The Turlock Irrigation District may spend $2 million to prepare an Integrated Water Resources Plan, which would examine all aspects of TID irrigation water delivery in order to draft a new set of policies governing district operations.
After the document is completed, TID could need to spend millions more to implement its suggestions.
“This is monumental big stuff,” said TID Board Chairman Michael Frantz. “We're talking about tens of millions if not hundreds of millions of dollars, and changing the way we operate as a business.”
TID will likely be forced to change the way it delivers water to customers regardless of a new plan, as state and federal regulators are expected to take some portion of district water to address environmental concerns. New state legislation requiring more water-efficient agricultural operations could further reduce available surface water.
“With a decrease in surface water it's going to drive us, and our farmers, and our growers, to pumping,” said TID Assistant General Manager of Water Resources Tou Her. “And the groundwater is already overstressed.”
Those groundwater levels are dropping dangerously low due to a surge in eastside farmers who rely solely on pumping to water crops. A movement toward drip and microsprinkler irrigation worsens the problem, putting less water back into aquifers.
The TID system relies on the conjunctive use of both surface water, from Don Pedro Reservoir, and groundwater, pumped to supplement surface water in dry years. But TID's current operation plans don't look at the two uses at the same time.
Enter the Integrated Water Resources Plan – a unified document first considered by TID in 2000. At that time, work on the plan was stopped due to a lack of support from board members.
So instead, TID has addressed water issues by piecemeal. A canal modernization plan was drafted in 2005, a water supply plan in 2010. Yet as the documents do not review the myriad issues facing TID their solutions could be penny wise and pound foolish.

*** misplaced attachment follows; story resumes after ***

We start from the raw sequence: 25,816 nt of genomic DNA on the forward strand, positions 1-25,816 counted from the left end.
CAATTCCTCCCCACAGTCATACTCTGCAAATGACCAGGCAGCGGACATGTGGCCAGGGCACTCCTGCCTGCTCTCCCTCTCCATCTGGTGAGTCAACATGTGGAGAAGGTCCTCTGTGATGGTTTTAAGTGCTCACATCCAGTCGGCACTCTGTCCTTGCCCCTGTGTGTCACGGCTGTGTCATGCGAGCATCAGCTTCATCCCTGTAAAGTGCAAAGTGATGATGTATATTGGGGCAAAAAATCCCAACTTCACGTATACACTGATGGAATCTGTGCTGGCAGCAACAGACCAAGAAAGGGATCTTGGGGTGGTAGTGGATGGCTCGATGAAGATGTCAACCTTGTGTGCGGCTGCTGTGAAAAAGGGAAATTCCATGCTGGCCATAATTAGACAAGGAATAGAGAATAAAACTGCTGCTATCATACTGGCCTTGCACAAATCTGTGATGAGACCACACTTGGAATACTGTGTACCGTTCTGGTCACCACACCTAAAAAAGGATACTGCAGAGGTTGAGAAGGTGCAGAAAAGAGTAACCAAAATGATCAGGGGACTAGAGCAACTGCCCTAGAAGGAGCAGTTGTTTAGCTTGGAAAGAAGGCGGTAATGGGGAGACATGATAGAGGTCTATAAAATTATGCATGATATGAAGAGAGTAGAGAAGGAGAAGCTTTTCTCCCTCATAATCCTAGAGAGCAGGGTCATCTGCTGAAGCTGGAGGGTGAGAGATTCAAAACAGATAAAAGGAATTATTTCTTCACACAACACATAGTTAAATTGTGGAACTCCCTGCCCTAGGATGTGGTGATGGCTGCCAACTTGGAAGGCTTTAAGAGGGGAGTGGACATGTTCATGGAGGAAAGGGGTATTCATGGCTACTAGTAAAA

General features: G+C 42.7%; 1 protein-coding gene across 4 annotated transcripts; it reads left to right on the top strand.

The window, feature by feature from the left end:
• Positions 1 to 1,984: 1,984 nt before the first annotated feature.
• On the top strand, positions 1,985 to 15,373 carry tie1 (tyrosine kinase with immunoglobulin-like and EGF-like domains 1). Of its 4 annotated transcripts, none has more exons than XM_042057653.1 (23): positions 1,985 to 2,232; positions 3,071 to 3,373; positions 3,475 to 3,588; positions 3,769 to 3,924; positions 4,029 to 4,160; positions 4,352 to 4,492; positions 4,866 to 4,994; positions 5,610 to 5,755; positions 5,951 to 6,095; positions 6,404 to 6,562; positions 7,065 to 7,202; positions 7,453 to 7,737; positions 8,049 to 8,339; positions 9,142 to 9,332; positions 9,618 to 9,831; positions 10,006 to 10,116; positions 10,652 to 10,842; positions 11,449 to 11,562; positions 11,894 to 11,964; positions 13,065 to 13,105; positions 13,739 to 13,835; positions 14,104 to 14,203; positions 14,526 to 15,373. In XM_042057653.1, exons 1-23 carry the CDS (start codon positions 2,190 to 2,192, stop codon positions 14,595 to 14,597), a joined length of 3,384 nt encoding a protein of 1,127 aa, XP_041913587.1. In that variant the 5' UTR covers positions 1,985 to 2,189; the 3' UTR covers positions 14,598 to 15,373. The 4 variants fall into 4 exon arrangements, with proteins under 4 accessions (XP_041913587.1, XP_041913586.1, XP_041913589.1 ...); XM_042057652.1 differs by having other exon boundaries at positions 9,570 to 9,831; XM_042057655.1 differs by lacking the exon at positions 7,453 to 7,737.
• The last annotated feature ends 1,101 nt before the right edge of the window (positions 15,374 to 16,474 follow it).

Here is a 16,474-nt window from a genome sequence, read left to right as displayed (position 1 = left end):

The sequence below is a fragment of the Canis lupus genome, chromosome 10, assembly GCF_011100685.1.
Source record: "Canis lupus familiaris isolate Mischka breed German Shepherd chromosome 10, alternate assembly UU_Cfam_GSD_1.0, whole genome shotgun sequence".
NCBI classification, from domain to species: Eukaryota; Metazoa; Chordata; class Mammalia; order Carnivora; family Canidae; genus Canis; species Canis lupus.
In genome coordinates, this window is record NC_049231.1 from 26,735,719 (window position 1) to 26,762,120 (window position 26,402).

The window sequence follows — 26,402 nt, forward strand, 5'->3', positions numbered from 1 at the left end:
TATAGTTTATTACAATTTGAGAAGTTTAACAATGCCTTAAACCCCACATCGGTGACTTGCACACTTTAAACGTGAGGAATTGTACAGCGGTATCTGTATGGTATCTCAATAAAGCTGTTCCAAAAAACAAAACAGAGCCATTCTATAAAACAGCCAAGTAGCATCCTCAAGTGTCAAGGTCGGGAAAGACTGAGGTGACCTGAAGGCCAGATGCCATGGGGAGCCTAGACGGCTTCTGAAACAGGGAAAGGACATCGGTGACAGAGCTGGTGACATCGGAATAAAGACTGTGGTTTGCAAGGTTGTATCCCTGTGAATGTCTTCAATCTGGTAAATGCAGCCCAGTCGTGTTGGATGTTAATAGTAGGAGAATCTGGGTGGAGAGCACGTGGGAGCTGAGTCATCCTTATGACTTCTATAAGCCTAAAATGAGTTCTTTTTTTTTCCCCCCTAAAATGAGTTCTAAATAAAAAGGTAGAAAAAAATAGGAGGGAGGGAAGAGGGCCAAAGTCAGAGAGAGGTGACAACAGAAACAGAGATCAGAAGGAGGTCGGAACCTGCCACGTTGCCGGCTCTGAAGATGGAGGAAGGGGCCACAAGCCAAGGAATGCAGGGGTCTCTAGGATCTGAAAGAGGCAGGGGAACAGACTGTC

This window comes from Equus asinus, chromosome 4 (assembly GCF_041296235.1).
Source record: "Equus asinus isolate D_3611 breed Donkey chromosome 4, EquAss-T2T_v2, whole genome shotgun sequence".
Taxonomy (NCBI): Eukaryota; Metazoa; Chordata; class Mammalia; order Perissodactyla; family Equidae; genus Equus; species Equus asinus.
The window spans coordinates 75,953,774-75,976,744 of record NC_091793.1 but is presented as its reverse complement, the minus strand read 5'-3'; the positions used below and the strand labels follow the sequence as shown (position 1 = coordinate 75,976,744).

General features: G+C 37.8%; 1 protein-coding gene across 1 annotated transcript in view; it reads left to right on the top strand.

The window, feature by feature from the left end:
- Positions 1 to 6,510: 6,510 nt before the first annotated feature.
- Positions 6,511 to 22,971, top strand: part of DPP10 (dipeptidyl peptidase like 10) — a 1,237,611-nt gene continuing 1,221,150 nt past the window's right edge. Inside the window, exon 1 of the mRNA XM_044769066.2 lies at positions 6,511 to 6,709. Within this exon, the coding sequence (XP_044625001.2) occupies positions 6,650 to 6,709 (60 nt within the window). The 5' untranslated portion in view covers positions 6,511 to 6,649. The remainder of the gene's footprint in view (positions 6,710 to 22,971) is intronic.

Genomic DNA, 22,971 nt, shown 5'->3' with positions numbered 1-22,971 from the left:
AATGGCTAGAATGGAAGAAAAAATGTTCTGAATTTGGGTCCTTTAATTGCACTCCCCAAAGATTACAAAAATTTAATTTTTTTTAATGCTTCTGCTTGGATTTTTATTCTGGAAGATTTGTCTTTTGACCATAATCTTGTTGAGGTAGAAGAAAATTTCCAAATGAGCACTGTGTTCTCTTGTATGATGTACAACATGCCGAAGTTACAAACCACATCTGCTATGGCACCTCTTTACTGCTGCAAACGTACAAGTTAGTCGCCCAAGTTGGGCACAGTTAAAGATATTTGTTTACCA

“All these plans cannot be narrowly focused,” Her said. “It's got to be more comprehensive.”
The Merced Irrigation District prepared an integrated water plan in 1995, at a cost of $1.3 million. The Oakdale Irrigation District drafted a $2 million plan in 2005. The OID plan suggested innovative solutions to conjunctive use, like not repairing cracked canals, allowing the seepage to refill aquifers.
TID would likely hire an outside consultant, experienced in drafting such plans, to prepare the document in a one- to two-year process. Those consultants have the independent perspective and expertise needed to prepare a solid plan, Her said, but some board members questioned whether the money would be better spent on additional TID staff.
“I'm opposed to wasting money… but if a consultant will get us where we need to be, I'm not opposed to a consultant either,” TID Board Member Joe Alamo said.
As the TID plan is still in its earliest stages, it remains unclear if the district will move forward with the proposal – or who might pay for the plan. District staff floated the possibility of asking cities to shoulder some of the $1 to $2 million cost, as Turlock and other municipalities will likely rely on TID as a source of drinking water in the future.
“There's a lot of cost involved with this,” Alamo said. “It may work, but there's a lot of cost.”
TID directors will hold a workshop to discuss the fate of a potential Integrated Water Resources Plan next month. But time is of the essence, said Wayne Zipser, Executive Manager of the Stanislaus County Farm Bureau.
With the state planning a massive water take and the county preparing a sweeping set of groundwater regulations, TID may have few options if it takes too long to move forward.
“However you do this plan, you better do it quick,” Zipser said. “Or it's going to be done for you.”